A36: Vertebral bone biopsy: establishing diagnosis in cancer of unknown primary

Sarah Scobie1,Sally Clive1

1Edinburgh Cancer Centre, Edinburgh, UK

Presenting date: Monday 2 November
Presenting time: 13.10-14.00

Background

Establishing pathological diagnosis in a timely manner is vital in patients with advanced malignancy.

Bone biopsy of suspicious lesions may be the most technically accessible site but histological diagnosis takes longer than from visceral sites because of decalcification.

Method

A retrospective analysis of 116 consecutive vertebral bone biopsies performed from Jan 2008 to June 2014 inclusive; the mean age was 61 (22-87). 60 were male, 56 female.

Patient demographics, biopsy method, lesion location, radiological appearance and suggested radiological diagnoses collated.

Initial biopsy classified as diagnostic or indeterminate. Pathological subgroup and likely primary site recorded. Timescales assessed efficiency of our service.

Results

Lesion location did not affect biopsy success rate. Most had CT-guided biopsies (85%), 11% were fluoroscopic guided and 4% open biopsy.

Malignancy was diagnosed in 78 patients (67%), infection in 25% and 8% non-diagnostic. None of those with radiologically suspected infection were subsequently found to have malignancy.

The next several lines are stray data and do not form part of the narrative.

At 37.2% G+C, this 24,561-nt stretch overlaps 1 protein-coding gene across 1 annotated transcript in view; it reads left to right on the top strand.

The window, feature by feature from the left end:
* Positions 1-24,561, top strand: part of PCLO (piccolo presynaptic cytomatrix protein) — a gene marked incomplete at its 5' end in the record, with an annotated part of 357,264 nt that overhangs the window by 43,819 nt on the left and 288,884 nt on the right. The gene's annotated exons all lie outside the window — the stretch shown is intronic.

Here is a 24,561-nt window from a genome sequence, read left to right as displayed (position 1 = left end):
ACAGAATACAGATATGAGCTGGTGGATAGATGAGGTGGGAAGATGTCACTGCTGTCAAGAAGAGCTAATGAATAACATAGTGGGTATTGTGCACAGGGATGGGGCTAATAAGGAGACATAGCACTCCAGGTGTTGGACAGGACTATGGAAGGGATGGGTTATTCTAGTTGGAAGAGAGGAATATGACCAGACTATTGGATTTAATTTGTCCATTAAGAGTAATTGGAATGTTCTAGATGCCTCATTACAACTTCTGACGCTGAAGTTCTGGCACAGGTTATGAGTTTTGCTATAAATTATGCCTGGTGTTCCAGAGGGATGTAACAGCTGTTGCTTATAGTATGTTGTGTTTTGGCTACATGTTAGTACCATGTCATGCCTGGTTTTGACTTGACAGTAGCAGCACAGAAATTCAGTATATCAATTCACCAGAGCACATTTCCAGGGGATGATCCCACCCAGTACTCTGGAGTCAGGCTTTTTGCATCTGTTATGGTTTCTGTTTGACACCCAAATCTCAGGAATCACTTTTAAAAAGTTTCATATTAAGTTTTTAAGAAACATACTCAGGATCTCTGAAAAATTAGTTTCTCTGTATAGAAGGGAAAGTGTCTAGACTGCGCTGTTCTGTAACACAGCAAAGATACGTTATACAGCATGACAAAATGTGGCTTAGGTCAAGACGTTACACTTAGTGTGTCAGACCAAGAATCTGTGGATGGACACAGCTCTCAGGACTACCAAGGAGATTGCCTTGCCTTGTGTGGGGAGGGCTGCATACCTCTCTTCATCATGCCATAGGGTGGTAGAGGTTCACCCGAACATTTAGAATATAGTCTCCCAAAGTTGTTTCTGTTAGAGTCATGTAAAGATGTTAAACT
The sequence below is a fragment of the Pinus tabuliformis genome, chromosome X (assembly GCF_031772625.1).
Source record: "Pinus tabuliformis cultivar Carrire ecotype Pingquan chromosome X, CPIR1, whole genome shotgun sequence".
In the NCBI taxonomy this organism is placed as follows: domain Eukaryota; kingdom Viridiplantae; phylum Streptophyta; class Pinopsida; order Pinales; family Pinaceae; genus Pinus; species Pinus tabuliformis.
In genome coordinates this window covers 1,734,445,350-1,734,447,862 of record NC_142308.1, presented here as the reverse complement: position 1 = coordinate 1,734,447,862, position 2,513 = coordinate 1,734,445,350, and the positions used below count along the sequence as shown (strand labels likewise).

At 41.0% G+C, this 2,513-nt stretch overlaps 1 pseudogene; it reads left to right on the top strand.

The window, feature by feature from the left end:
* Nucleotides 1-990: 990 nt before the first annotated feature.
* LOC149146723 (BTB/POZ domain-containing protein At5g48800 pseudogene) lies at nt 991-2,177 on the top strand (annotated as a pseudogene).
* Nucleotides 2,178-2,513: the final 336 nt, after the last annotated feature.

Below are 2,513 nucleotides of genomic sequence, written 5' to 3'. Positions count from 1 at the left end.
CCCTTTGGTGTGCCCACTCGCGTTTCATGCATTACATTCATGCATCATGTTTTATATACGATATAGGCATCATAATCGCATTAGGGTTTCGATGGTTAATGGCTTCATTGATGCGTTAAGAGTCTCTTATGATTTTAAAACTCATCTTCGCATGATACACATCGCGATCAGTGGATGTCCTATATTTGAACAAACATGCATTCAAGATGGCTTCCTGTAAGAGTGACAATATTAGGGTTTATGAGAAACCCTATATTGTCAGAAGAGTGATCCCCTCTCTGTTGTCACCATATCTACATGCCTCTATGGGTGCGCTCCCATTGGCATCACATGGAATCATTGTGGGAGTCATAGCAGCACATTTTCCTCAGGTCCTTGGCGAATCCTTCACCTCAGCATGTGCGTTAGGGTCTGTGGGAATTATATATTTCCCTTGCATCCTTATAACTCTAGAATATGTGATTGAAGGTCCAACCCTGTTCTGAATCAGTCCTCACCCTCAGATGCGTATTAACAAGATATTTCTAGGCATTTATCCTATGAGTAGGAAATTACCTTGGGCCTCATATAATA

90% of patients biopsied because of suspected cancer had diagnostic first biopsies.

17% of lytic lesions were non-diagnostic. Only 2 non-diagnostic biopsies were associated with a crush fracture.

In the 30 patients with a cancer history, 27(90%) had diagnostic vertebral biopsies. In 18(67%), biopsy was consistent with previously diagnosed malignancy, 4(15%) diagnosed a new primary and 2(7%) concluded metastatic cancer of unknown primary (mCUP); the remaining 3 were benign.

It took a median of 9.6 days from biopsy to result.

Death from date of malignant biopsy ranged from 2 days to 43 months (median 10 weeks). 73% died within 6 months of biopsy, 22% of whom died within 6 weeks.

31 out of 34 biopsies (91%) performed in mCUP were diagnostic. 77% provided immunohistochemistry that helped indicate a likely primary site. 7 remained mCUP,  mostly poorly differentiated carcinoma.

Conclusion

Vertebral biopsy provides enough tissue to indicate likely primary cancer site in most.

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